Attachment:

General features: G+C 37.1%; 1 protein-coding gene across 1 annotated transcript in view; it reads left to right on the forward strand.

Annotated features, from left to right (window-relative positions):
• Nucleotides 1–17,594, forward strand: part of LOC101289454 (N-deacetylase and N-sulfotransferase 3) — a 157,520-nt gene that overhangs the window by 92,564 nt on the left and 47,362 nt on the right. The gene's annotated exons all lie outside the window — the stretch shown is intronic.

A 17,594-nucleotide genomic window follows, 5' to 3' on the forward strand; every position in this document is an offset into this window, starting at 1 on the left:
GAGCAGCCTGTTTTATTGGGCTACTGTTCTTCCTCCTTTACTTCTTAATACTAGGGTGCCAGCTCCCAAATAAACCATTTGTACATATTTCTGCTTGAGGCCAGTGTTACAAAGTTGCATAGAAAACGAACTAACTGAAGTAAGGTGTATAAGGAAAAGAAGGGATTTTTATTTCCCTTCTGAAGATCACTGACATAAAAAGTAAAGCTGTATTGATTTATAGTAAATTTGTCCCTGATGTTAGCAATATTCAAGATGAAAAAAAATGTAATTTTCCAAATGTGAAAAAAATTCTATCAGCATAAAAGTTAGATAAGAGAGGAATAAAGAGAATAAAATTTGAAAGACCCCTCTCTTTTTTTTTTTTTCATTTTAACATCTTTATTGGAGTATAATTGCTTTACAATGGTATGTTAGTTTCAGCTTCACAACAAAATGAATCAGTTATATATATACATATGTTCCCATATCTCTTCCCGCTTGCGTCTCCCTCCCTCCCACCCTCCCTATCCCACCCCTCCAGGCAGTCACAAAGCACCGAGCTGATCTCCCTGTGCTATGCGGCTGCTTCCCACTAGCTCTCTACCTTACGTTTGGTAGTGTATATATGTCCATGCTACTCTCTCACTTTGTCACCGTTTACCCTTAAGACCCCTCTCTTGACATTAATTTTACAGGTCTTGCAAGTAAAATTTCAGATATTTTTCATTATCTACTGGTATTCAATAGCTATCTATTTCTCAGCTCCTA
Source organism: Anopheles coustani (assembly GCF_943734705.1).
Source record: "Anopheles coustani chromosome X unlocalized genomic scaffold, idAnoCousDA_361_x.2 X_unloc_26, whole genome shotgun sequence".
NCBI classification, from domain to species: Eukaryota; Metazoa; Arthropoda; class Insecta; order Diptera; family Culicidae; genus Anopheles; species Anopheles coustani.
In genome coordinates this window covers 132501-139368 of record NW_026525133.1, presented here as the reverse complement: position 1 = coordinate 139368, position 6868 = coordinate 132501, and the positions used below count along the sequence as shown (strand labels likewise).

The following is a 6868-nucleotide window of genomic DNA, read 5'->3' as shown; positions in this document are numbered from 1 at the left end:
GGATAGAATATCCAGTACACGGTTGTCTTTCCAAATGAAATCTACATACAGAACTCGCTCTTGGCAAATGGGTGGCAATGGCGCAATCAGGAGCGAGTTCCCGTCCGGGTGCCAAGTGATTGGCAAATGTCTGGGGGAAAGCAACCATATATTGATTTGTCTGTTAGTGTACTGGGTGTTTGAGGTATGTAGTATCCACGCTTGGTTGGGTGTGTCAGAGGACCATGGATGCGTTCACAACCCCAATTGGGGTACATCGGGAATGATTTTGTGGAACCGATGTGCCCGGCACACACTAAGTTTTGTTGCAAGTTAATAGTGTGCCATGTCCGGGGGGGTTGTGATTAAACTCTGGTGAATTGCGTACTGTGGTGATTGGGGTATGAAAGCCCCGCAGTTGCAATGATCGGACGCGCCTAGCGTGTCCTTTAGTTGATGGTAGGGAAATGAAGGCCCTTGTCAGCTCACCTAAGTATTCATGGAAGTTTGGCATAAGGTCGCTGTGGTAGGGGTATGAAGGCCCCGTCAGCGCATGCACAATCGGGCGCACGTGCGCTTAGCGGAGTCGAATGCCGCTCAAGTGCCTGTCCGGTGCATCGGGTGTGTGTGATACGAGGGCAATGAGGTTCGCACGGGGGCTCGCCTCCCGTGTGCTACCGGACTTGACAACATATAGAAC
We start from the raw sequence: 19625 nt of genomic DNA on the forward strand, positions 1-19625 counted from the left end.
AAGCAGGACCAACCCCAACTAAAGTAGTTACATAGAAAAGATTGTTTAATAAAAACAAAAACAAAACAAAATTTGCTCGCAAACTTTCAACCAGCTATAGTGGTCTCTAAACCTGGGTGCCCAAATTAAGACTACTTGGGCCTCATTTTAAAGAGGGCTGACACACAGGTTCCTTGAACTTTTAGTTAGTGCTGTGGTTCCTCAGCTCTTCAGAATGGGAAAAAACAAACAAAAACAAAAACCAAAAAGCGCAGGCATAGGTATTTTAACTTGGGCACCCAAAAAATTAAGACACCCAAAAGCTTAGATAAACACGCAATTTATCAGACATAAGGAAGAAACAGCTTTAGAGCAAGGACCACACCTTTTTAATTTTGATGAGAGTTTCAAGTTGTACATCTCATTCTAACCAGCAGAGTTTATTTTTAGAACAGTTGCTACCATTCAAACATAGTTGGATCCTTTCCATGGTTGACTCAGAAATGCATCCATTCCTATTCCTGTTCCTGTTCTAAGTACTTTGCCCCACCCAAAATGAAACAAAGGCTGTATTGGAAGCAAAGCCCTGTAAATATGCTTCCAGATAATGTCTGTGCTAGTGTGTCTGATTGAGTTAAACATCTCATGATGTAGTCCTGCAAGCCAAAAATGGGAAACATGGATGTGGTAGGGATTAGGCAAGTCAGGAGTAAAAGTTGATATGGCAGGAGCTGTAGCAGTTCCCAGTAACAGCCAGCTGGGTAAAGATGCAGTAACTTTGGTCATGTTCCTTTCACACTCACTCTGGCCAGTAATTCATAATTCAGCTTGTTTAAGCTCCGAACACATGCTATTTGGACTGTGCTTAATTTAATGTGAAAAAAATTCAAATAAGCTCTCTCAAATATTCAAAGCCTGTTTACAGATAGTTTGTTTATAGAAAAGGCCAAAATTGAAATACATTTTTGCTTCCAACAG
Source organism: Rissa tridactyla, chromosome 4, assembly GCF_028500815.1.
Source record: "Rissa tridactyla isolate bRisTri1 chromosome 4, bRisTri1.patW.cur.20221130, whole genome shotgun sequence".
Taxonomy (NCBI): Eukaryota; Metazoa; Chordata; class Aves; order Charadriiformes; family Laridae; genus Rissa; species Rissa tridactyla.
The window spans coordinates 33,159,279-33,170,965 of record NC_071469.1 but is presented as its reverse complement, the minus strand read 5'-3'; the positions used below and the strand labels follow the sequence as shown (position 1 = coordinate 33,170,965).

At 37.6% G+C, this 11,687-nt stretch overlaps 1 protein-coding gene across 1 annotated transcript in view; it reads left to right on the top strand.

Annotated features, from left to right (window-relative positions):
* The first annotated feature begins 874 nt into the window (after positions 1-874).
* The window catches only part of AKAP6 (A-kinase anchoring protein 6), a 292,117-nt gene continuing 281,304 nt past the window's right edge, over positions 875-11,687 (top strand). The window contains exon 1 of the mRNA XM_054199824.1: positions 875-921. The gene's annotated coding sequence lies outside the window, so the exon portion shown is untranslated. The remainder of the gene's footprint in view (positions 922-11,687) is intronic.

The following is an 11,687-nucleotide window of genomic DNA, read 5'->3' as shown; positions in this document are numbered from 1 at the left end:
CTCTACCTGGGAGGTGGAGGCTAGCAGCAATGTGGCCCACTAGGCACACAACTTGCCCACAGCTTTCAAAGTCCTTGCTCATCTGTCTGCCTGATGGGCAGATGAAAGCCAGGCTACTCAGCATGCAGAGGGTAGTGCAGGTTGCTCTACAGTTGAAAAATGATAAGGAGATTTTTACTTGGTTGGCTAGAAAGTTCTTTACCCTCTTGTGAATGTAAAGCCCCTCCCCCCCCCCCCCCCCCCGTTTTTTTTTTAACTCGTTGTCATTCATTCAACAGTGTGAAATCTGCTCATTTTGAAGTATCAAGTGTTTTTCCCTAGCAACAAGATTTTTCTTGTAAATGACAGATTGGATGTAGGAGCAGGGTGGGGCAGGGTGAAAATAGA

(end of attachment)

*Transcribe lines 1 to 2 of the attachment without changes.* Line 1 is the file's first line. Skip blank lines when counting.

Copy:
General features: G+C 37.1%; 1 protein-coding gene across 1 annotated transcript in view; it reads left to right on the forward strand.

Annotated features, from left to right (window-relative positions):